(AP) -- The executive who led Google Inc.'s expansion in China after being hired away from Microsoft Corp. following a high-profile court battle is leaving to start his own business, the U.S. search engine announced Friday.
Kai-Fu Lee will step down as president of Google Greater China in mid-September, the company said. It said he would set up a new venture in Beijing but gave no other details.
Lee was hired by Google in 2004 and oversaw development of services meant to help the search giant expand its share of China's search market, which is dominated by local rival Baidu Inc.
Google has added market share but trails Baidu, which has 61.6 percent of search traffic, while Google has 29.1 percent, according to Analysys International, a technology research firm.
Google said Boon-Lock Yeo, director of its Shanghai engineering office, would take over Lee's engineering responsibilities. John Liu, who leads its Greater China sales team, is to assume his business and operational responsibilities.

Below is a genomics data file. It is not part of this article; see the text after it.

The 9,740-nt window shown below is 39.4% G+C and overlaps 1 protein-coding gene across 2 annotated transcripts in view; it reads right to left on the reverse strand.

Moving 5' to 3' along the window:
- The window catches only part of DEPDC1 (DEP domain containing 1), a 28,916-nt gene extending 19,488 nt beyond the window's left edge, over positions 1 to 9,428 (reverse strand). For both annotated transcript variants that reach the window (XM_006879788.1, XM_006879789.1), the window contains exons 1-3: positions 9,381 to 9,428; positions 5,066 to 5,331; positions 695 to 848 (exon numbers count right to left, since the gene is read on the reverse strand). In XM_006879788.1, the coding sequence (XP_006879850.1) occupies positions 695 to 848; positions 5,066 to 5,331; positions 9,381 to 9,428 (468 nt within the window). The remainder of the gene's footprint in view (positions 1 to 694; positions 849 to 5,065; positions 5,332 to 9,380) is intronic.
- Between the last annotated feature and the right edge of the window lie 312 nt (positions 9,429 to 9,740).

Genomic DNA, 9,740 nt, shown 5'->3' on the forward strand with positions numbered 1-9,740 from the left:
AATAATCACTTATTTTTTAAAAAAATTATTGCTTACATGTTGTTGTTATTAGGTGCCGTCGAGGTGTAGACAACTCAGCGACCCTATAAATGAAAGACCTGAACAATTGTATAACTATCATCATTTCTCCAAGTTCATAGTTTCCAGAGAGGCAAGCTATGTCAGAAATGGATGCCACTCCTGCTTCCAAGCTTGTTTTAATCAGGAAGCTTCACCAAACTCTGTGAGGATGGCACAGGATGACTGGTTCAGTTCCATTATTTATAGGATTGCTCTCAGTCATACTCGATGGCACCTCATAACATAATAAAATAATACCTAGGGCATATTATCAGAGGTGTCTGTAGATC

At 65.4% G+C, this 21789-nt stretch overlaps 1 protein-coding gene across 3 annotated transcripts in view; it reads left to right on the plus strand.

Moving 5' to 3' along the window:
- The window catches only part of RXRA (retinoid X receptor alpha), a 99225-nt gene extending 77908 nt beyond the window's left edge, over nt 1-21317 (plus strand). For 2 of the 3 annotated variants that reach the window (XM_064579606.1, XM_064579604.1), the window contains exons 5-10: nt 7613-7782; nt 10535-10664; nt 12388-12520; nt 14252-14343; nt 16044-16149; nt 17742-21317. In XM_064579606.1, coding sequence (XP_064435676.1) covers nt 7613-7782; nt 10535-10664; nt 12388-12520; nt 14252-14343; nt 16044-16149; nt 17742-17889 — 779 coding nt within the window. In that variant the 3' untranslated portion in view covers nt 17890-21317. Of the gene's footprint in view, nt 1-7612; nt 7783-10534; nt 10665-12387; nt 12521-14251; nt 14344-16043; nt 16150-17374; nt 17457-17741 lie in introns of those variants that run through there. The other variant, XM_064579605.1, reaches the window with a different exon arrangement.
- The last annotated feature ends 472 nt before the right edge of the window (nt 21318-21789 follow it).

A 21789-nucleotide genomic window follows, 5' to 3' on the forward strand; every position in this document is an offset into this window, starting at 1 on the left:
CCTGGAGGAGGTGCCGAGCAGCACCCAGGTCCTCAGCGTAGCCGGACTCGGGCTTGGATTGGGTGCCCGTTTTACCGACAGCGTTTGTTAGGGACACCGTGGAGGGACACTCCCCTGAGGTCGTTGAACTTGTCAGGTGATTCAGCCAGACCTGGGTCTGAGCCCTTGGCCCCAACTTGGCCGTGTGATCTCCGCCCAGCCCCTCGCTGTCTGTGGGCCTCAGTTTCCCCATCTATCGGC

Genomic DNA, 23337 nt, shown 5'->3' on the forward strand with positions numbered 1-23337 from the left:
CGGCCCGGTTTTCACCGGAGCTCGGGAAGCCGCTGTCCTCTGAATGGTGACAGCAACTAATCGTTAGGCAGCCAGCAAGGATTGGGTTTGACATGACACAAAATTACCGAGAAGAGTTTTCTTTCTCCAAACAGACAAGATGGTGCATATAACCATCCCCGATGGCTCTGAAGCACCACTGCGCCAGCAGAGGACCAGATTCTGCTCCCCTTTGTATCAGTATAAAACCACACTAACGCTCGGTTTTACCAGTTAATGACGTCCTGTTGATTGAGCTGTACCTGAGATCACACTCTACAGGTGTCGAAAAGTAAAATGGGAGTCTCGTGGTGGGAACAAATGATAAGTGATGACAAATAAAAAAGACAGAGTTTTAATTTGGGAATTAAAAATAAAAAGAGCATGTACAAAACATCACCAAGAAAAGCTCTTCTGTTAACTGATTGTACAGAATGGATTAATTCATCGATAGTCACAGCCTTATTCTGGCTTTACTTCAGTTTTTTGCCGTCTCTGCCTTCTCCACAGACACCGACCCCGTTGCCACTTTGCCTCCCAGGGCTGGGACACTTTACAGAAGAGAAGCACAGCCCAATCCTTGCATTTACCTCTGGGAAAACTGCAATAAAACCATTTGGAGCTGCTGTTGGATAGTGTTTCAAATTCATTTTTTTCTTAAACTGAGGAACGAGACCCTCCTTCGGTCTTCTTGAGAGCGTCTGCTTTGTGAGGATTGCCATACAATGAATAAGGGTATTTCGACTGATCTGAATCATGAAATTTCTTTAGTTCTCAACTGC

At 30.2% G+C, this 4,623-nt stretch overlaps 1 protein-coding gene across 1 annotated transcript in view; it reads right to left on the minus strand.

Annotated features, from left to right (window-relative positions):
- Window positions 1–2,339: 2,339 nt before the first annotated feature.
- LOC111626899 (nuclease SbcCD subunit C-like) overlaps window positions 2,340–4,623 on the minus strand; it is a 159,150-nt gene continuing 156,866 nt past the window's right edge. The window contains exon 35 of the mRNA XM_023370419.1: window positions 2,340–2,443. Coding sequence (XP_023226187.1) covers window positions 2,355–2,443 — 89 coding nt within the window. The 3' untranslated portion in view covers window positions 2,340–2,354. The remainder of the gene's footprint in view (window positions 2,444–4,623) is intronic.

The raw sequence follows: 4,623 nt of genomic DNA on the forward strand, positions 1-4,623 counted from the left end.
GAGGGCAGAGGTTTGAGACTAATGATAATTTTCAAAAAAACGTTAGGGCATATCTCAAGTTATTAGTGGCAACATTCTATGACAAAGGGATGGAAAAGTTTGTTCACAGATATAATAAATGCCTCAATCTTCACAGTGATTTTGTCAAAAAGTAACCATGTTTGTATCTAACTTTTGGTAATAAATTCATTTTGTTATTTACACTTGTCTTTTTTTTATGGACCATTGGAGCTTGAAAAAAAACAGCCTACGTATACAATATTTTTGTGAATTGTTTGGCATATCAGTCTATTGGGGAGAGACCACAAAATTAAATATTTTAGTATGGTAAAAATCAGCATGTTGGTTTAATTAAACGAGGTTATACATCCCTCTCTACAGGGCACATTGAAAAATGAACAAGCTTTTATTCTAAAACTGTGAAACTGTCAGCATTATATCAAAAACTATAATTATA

Lee worked for Microsoft from 2000 to 2004 and helped develop its MSN Internet search technology, including desktop search software rivaling Google's. He left to lead Google's China operation after being offered a $10 million compensation package.
Microsoft sued Lee and Google, contending his job would violate a noncompete agreement that prohibited him from doing similar work for a rival for one year. Microsoft also accused Lee of using insider information to get his job at Google.
Google countered with its own lawsuit against Microsoft and the companies later reached a settlement, the details of which were not released.
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